29th Waffen Grenadier Division of the SS RONA (1st Russian)

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29th Waffen Grenadier Division of the SS RONA (1st Russian)'
Ronav.png
Active August 1944
Country Nazi Germany Germany
Allegiance Adolf Hitler
Branch Flag Schutzstaffel.svg Waffen-SS
Type Infantry
Colors White, Blue, and Red             
Commanders
Notable
commanders

Bronislav Kaminski
Christoph Von Diehm

29th Waffen Grenadier Division of the SS RONA (1st Russian) (German: 29. Waffen-Grenadier-Division der SS RONA (russische Nr.1)) was a Waffen SS Grenadier division intended to be formed from the personnel of the S.S. Sturmbrigade R.O.N.A. (also known as the Kaminski Brigade) following Heinrich Himmler's order of August 1, 1944. 29th Waffen Grenadier Division of the SS RONA (1st Russian) never existed as such.[1][2][3] At that time the brigade's manpower was estimated to be 3,000-4,000 men.[4] The reorganization was postponed during the Warsaw Uprising which started that same day. On August 4, 1944 the brigade was ordered to assist in the efforts in crushing the Uprising. A mixed regiment of 1600-1700 members of the brigade was used against insurgents until the end of August 1944. Waffen-Brigadeführer der SS Bronislav Kaminski and chief-of-staff Waffen-Obersturmbannführer Ilya Shavykin were killed by the SS under unknown circumstances shortly thereafter.[citation needed] The death of Kaminski and unreliability of his troops as a combat unit ended plans to expand the Kaminski Brigade to a division. In 1945 its number was reassigned to 29th Waffen Grenadier Division of the SS (1st Italian).

History[edit]

Plans to form a division from the personnel of the S.S. Sturmbrigade R.O.N.A. (also known as the Kaminski Brigade) which appeared in 1942 as an anti-partisan formation made of the people from the so-called Lokot Autonomy territory in the Nazi Germany-occupied areas of Russia during World War II. Its leader Bronislav Kaminski named it as Russian Liberation People's Army (Russkaya Osvoboditelnaya Narodnaya Armiya, RONA). In spring 1943, Kaminski Brigade increased to 10-12 thousand soldiers armed with equipment provided by captured soviet tanks and artillery. From the beginning of its existence the formation was involved in action against partisans and also took part in reprisal operations against the civilian population, committing numerous atrocities against it.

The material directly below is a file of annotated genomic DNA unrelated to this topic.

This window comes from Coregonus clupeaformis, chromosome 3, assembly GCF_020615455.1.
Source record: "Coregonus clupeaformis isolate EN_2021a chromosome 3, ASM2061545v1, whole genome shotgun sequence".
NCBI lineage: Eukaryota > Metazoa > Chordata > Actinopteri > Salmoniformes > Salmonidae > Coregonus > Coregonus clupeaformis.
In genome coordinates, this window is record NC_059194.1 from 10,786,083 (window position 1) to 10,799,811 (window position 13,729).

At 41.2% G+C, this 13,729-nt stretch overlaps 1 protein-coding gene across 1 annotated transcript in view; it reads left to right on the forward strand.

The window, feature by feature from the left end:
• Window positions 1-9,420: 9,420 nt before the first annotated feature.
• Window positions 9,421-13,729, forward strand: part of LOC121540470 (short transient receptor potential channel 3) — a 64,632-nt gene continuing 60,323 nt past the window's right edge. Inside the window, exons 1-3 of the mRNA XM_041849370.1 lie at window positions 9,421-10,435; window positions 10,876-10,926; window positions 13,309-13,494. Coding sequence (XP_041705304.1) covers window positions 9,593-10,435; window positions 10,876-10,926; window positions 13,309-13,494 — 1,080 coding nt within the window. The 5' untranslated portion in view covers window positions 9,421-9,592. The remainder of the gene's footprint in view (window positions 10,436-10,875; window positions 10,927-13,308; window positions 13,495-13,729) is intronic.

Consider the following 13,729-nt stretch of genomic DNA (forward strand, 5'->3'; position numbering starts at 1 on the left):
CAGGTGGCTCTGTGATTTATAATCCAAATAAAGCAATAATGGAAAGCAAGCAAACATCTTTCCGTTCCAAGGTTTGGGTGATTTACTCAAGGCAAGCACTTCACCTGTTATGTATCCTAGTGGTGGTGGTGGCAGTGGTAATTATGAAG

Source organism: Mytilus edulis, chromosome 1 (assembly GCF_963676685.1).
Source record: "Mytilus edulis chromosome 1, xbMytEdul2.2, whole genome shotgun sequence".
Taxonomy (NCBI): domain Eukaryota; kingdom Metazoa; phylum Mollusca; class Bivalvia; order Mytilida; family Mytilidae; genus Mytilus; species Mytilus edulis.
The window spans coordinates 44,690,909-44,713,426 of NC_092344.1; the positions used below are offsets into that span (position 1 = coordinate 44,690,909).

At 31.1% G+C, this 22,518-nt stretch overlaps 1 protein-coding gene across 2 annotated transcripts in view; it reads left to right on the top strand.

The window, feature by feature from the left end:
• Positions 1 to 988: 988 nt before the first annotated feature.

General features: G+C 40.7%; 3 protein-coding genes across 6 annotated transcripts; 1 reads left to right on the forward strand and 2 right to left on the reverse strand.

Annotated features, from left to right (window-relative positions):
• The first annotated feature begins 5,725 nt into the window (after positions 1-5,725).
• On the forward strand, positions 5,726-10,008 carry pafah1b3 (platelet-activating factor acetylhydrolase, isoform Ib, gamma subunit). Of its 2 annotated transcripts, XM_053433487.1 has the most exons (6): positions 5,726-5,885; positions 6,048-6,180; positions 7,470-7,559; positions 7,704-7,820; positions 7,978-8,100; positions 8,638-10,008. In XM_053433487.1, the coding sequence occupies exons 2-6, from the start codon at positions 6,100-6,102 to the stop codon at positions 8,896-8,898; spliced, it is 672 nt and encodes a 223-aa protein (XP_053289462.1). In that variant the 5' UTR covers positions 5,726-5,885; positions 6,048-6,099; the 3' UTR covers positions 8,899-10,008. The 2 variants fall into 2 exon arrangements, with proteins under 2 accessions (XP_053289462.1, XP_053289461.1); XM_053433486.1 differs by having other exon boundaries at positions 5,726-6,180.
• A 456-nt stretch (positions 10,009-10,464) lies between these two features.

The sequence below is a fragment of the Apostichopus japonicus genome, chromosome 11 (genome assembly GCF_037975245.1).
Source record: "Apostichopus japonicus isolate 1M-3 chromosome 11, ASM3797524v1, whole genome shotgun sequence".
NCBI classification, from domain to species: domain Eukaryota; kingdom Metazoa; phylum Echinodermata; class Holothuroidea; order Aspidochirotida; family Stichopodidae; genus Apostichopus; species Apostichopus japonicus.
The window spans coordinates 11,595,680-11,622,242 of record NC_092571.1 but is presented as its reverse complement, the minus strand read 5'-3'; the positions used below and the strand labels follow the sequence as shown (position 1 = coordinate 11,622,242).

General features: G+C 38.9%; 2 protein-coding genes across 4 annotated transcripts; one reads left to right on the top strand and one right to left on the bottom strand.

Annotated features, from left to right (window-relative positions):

After Operation Citadel, personnel of the R.O.N.A. retreated to Belarus and were stationed in the Lepel area of Vitebsk, and were involved in anti-partisan activities and committed numerous atrocities against the civilian population. In March 1944, the unit was renamed Volksheer-Brigade Kaminski (Peoples Brigade Kaminski) for a brief period, before it was absorbed as a part of the Waffen-SS in June 1944. With its transfer to the Waffen-SS, the brigade was renamed Waffen-Sturm-Brigade RONA, and Kaminski was given the rank of Waffen-Brigadeführer der SS. After Operation Bagration, personnel retreated again further west and by the end of July 1944 remains of the Kaminski unit (3-4 thousands [some sources give 6-7 thousands] were collected at the SS training camp Neuhammer.[citation needed]

Suppression of Warsaw uprising[edit]

Main article: Warsaw Uprising

In 1944 Kaminsky took part in the crushing of the Warsaw Uprising, in the Ochota area, where R.O.N.A. committed many war crimes (murder, rape and robbery). According to respected views, the soldiers committed almost 700 murders though numbering only 1% of German forces at the time of the Warsaw uprising.[5] Kaminski thought himself to have direct authority from the SS commander Heinrich Himmler and he didn't want to accept orders from general SS Erich von dem Bach-Zelewski, who was in charge of German forces in Warsaw.[6]

Kaminski allegedly gave his men permission to loot [7] — and many did. Kaminski's brigade soon lost any combat worthiness and Kaminski himself focused entirely on collecting valuables stolen from civilian homes.[8] Perhaps 10,000 residents of Warsaw were killed in the Ochota massacre, most murdered by Kaminski's men.[9]

Commanders[edit]

Planned order of battle[edit]

  • Waffen-Grenadier-Regiment der SS 72 (russische Nr.1)
  • Waffen-Grenadier-Regiment der SS 73 (russische Nr.2)
  • Waffen-Grenadier-Regiment der SS 74 (russische Nr.3)
  • Waffen-Artillerie-Regiment der SS 29 (russische Nr.1)

See also[edit]

References[edit]

  1. ^ GEORG TESSIN Verbande und Truppen der deutschen Wehrmacht und Waffen SS im Zweiten Weltkrieg 1939-1945 VIERTER BAND: Die Landstreitkrafte 15—30 VERLAG E. S. MITTLER & SOHN GMBH. - FRANKFURT/MAIN 1970
  2. ^ GEORG TESSIN Verbande und Truppen der deutschen Wehrmacht und Waffen SS im Zweiten Weltkrieg 1939-1945 SECHSTER BAND: Die Landstreitkrafte 71-130 BIBLI O VERLAG OSNABRUCK 1972
  3. ^ p.399 GEORG TESSIN Verbande und Truppen der deutschen Wehrmacht und Waffen-SS im Zweiten Weltkrieg 1939-1945 ERSTER BAND: HIBLIO VERLAG OSNABRUCK 1977
  4. ^ (German) 29.Waffen-Grenadier-Division der SS (russische Nr.1)
  5. ^ Jerzy Kirchmayer (1978). Powstanie warszawskie (in Polish). Warsaw: Książka i Wiedza. p. 367. ISBN 83-05-11080-X. 
  6. ^ Jerzy Kirchmayer (1978). Powstanie warszawskie (in Polish). Warsaw: Książka i Wiedza. p. 367. ISBN 83-05-11080-X. 
  7. ^ "Протокол судебного заседания Военной коллегии Верховного суда СССР по делу военнослужащих бригады РОНА Ивана Фролова и других". Wolfschanze.narod.ru. Retrieved 2013-11-23. 
  8. ^ Jerzy Kirchmayer (1978). Powstanie warszawskie (in Polish). Warsaw: Książka i Wiedza. ISBN 83-05-11080-X. 
  9. ^ Jozef Wroniszewski (1970). Ochota 1944. Warszawa.